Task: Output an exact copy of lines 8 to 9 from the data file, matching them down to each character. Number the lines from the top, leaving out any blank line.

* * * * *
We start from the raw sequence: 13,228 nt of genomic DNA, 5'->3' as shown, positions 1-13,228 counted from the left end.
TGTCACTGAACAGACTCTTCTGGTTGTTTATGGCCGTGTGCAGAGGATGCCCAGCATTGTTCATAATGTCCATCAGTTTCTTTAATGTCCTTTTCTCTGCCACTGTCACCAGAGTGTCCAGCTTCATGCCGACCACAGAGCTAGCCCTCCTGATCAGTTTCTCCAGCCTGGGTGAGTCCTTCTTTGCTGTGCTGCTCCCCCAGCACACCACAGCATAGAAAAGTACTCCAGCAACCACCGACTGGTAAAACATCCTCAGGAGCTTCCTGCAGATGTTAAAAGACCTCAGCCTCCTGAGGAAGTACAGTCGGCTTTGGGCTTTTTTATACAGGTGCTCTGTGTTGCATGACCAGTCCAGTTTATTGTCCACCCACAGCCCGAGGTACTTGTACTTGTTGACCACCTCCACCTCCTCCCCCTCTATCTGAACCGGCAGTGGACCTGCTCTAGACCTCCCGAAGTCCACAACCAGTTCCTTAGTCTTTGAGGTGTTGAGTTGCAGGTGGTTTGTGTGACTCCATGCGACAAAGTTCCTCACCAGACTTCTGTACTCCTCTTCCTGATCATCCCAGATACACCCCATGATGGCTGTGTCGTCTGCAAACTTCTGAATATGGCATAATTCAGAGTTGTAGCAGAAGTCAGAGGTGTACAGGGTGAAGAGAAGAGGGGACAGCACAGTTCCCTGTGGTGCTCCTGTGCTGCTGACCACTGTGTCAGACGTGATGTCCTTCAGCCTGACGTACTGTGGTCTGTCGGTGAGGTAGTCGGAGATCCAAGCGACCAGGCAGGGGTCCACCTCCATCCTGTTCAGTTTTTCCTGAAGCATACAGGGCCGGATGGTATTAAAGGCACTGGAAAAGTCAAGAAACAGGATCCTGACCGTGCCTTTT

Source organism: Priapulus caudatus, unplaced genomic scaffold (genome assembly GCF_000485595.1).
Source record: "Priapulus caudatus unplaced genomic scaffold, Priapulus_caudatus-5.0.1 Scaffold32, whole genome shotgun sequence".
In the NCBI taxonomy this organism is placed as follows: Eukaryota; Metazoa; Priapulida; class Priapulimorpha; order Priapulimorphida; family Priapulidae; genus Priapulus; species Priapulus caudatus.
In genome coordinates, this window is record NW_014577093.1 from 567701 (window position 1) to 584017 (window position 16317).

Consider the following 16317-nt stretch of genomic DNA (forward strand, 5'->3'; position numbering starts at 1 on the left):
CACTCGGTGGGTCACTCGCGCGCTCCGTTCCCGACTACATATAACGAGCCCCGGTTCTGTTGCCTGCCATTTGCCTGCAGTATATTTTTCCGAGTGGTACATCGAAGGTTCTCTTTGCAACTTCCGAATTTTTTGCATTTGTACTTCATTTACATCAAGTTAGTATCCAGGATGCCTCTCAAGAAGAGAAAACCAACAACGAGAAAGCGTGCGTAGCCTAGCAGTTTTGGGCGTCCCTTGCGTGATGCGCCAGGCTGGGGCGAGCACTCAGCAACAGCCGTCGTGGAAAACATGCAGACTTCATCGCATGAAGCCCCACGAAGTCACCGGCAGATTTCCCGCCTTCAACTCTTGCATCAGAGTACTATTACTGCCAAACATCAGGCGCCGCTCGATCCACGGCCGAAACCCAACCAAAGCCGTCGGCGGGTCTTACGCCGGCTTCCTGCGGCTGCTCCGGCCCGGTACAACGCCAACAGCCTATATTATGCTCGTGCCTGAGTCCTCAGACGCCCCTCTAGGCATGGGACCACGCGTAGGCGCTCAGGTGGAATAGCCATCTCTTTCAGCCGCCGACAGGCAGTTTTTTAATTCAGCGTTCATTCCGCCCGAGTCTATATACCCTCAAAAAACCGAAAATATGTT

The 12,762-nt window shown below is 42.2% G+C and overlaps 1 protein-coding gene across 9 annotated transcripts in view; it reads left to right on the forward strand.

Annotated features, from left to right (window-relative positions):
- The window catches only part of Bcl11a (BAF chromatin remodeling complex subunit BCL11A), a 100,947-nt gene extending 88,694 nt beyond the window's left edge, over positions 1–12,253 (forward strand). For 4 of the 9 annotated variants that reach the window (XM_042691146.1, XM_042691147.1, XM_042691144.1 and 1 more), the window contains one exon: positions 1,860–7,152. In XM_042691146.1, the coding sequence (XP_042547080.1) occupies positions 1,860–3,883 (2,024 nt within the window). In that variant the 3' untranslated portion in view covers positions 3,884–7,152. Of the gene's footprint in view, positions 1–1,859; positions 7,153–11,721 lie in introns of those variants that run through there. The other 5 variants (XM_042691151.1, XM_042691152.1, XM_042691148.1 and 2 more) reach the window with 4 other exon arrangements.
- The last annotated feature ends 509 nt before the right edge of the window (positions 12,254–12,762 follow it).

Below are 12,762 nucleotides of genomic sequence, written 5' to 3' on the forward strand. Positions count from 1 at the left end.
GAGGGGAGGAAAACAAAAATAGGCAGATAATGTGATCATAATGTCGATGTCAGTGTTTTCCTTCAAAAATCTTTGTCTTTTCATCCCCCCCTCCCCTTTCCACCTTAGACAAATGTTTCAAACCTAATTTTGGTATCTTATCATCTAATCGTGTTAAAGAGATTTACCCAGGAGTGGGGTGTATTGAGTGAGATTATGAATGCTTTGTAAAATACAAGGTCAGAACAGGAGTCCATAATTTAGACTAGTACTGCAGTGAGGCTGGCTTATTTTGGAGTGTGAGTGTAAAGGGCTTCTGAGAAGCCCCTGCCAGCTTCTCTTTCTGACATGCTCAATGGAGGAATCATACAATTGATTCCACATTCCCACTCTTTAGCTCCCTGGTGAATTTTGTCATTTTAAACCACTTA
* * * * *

CACTCGGTGGGTCACTCGCGCGCTCCGTTCCCGACTACATATAACGAGCCCCGGTTCTGTTGCCTGCCATTTGCCTGCAGTATATTTTTCCGAGTGGTACATCGAAGGTTCTCTTTGCAACTTCCGAATTTTTTGCATTTGTACTTCATTTACATCAAGTTAGTATCCAGGATGCCTCTCAAGAAGAGAAAACCAACAACGAGAAAGCGTGCGTAGCCTAGCAGTTTTGGGCGTCCCTTGCGTGATGCGCCAGGCTGGGGCGAGCACTCAGCAACAGCCGTCGTGGAAAACATGCAGACTTCATCGCATGAAGCCCCACGAAGTCACCGGCAGATTTCCCGCCTTCAACTCTTGCATCAGAGTACTATTACTGCCAAACATCAGGCGCCGCTCGATCCACGGCCGAAACCCAACCAAAGCCGTCGGCGGGTCTTACGCCGGCTTCCTGCGGCTGCTCCGGCCCGGTACAACGCCAACAGCCTATATTATGCTCGTGCCTGAGTCCTCAGACGCCCCTCTAGGCATGGGACCACGCGTAGGCGCTCAGGTGGAATAGCCATCTCTTTCAGCCGCCGACAGGCAGTTTTTTAATTCAGCGTTCATTCCGCCCGAGTCTATATACCCTCAAAAAACCGAAAATATGTT

The 12,762-nt window shown below is 42.2% G+C and overlaps 1 protein-coding gene across 9 annotated transcripts in view; it reads left to right on the forward strand.